Book Review: ‘Capitalism on Campus: Sex Work, Academic Freedom and the Market’
Sex and student debt are viewed as two inevitable facets of university-student life. Kingston University’s Dr. Ron Roberts writes about the disturbing connections between these two and the state of academia as a whole in Capitalism on Campus.
Dr. Roberts writes about the growing phenomenon of uni students partaking in sex work (mainly stripping, camming & prostitution). The book cites multiple UK surveys conducted between 2012-2017 which, found that between 5-6% of students were engaging in sex work. Furthermore, many of these admitted sex workers came from middle-class backgrounds. Another survey found that 30% of students personally knew of another student(s) engaged in sex work, while another found that 16% of students were considering entering the adult industry.
These figures have reliably been rising in tandem with UK tuition hikes that started under New Labour in the late 90s. Such a trend hasn’t been isolated to the UK, of course. American rappers like Jay-Z and Juicy J and the Canadian Drake have been rapping about women stripping to pay their tuition for decades. Across much of the West, college has become exponentially more expensive. Young people in both the US and UK are shouldering total student loan debts in excess of $1 trillion.
This debt explosion, combined with poor job prospects for “inexperienced workers,” soaring urban housing costs and the remnants of the recession have compelled many young women (and surprisingly high numbers of men) to take up sex work. Rather than addressing this crisis, schools, by and large, have chosen to ignore it. Worse, many universities and academic associations actively try to whitewash research and reporting about student sex work. Dr. Roberts cites personal experiences, as well as the experiences of other academics, of being stonewalled and threatened by administrators for daring to try to study the issue.
Universities are obsessed with maintaining a façade. Ever since universities went from being a public utility to a privatized cash cow, schools have felt the need to sell themselves as a product. Dr. Roberts writes that, “The largely uncritical domestic support offered by university vice-chancellors to tuition fee increases and marketisation suggests not merely a lack of vision and subservience, but a propensity to keep one eye on the huge salary and another on possible rewards from the honours system.” This prioritization of bringing in money over student welfare means an obsession with public imaging and maintaining a high rating in places like the U.S News and World Report Best Colleges Rankings and The Princeton Review.
Much of the weight for these rankings comes from student surveys. Several university teachers and administrators have been caught telling students to give disingenuous good reviews on such surveys. The exponentially rising tuition rates at these school means that front offices are largely beholden to prospective parents of students and donors. Thus, the administrator line of thinking goes: What parent or affluent donor is going to want donate to or to send their precious child to a school that’s been exposed for having loads of students who sell their bodies just to get by? Uni students who have to resort to such means are consequently not just deprived of help by administrators, but often threatened with disciplinary action.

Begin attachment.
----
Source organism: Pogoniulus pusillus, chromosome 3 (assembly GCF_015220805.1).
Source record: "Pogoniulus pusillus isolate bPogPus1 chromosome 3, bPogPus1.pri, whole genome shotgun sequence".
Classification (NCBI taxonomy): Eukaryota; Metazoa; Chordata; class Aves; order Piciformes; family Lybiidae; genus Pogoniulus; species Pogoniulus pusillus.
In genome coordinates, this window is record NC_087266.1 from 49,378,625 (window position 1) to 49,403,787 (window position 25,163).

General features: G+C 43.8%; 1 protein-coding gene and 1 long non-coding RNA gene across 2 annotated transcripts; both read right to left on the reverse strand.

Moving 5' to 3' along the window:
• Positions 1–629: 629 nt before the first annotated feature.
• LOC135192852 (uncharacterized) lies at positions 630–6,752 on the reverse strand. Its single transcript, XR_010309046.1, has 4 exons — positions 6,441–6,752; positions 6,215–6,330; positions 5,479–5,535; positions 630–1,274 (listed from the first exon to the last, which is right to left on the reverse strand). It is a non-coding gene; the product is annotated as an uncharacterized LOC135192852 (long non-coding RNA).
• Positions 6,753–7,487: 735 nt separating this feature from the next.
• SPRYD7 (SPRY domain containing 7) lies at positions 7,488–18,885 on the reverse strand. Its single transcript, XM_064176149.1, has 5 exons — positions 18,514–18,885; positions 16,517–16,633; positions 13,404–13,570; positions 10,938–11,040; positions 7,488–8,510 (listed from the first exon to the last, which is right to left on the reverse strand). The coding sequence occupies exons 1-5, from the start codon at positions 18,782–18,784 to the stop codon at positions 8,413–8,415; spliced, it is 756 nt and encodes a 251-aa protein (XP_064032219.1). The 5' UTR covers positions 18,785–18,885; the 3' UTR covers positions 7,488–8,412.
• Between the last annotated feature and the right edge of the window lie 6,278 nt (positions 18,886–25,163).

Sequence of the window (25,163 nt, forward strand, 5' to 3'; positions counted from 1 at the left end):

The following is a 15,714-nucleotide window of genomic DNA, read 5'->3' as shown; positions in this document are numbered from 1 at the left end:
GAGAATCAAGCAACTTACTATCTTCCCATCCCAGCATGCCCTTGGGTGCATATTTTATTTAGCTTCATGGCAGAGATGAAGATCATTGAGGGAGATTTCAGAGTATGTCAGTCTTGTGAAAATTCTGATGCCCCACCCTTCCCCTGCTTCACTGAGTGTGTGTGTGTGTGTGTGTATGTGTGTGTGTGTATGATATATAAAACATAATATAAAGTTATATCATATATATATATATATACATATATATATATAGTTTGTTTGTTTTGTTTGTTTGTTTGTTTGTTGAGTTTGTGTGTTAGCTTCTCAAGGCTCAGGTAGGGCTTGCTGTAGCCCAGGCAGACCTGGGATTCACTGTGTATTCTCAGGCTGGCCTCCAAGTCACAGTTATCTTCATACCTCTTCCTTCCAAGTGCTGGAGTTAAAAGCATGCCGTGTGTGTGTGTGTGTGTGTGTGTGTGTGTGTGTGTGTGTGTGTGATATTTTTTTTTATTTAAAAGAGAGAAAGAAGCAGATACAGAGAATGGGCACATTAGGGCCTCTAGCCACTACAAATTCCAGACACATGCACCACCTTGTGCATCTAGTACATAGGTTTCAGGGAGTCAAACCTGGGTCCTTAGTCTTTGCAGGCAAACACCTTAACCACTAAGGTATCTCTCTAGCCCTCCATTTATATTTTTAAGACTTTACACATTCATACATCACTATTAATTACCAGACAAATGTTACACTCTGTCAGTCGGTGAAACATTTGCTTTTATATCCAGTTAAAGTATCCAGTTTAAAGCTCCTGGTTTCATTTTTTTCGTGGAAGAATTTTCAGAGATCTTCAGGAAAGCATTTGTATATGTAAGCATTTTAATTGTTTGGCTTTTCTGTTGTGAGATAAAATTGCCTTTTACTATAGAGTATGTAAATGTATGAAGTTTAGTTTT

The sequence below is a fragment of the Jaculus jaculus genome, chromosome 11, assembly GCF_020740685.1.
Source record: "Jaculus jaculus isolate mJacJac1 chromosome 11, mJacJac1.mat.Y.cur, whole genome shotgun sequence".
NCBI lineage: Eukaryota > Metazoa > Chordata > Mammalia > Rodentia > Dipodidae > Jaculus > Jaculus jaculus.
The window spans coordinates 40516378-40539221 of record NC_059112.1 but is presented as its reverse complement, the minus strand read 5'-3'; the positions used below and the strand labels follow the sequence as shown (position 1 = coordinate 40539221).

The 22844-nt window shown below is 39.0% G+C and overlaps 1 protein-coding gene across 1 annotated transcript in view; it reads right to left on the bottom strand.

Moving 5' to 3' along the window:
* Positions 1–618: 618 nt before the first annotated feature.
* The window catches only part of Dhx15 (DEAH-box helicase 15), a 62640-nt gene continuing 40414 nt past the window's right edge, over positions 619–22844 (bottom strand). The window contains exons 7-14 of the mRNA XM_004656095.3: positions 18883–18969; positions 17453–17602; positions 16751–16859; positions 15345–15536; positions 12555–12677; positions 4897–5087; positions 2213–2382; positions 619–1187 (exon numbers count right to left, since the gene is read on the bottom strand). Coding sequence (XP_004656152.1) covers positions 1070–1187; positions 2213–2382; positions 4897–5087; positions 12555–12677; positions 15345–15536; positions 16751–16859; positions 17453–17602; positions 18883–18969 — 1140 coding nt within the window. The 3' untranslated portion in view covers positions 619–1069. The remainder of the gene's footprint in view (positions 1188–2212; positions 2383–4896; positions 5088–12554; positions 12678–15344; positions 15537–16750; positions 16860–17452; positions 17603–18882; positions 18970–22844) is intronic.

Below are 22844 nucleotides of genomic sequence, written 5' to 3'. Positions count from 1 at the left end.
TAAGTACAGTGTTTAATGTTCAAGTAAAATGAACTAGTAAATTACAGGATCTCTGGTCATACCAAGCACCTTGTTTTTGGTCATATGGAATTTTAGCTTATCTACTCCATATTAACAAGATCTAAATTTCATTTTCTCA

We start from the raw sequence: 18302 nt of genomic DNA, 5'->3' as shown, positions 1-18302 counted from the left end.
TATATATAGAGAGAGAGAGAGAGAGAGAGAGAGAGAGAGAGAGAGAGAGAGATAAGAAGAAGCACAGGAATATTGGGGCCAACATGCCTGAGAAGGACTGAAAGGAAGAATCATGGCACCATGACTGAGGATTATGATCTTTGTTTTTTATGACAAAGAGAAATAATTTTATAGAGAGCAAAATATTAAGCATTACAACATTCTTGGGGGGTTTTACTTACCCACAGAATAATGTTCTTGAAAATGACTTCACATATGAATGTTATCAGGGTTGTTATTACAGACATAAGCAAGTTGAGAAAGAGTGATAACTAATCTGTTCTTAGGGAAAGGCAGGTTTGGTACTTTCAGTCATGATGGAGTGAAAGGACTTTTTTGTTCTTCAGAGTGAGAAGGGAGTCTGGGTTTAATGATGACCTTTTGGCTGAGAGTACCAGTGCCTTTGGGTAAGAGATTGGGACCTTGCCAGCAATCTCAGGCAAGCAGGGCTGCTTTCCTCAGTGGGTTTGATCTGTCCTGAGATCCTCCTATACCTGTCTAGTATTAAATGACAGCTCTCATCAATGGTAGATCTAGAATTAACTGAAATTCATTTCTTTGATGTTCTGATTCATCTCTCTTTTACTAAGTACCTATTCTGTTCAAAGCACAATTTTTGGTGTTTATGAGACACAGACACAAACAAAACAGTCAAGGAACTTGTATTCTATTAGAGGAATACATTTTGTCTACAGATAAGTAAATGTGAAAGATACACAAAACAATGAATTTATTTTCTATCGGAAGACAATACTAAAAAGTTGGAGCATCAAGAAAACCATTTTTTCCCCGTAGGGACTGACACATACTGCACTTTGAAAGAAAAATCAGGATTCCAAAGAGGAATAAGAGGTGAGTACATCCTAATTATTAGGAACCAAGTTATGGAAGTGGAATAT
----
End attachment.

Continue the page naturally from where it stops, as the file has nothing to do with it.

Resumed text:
Society foists upon its future workers not just serf-like levels of debt, but substantial psychological baggage, as well. Soaring rates of depression, anxiety and suicide among Western youth is, according to Dr. Roberts, better understood not as an index of personal failure, but as a consequence of the brutal circumstances which have seen cuts in investment, training and job opportunities for young people, low wages, exorbitant student loans and tuition fees, cuts to mental health and welfare services, as well as a savage primary and secondary school system where endemic testing has become the norm.”
In an attempt to paper over these systemic problems, universities are increasingly endeavoring to coddle their students. This helps to assuage nervous parents and ensure good reviews from students on ranking surveys. There is a lot of conjecture from academics like the author and Russell Blackford that this is only further damaging the psyche of the student body. There’s also a new practice of millennial-bashing, partaken by administrators and the media. This seeks to absolve academia and society for the plight of the youth, instead blaming “entitled and lazy” millennials. Dr. Roberts writes about the role that modern therapy plays in this victim-blaming mindset: “Psychology has been a willing accomplice in the privitisation of stress, supplementing the neoliberal destruction of the welfare state with an enforced diet of positive thinking, psychotherapy, counseling, CBT [cognitive behavioral therapy] and mindfulness.”
Capitalism on Campus is a passionate ode to the decline of higher education’s integrity and the price that this exacts on its pupils. When people like George W. Bush and Tony Blair started the transferring of costs of university education from the people to individual students, it unleashed effects well beyond student debt. Many university students are now staring at underemployment, low credit scores resulting in poor access to loans, and even the prospect of being financially forced to drop out altogether. This noxious cocktail has compelled many students to take up work in the adult entertainment industry. Meanwhile, the universities who pocket the earnings from this oftentimes dangerous and degrading work stick their heads in the sand. One can only hope that society starts to listen to the voices of student protestors in London and grassroots groups like Our Revolution, for the sake our children and future children.
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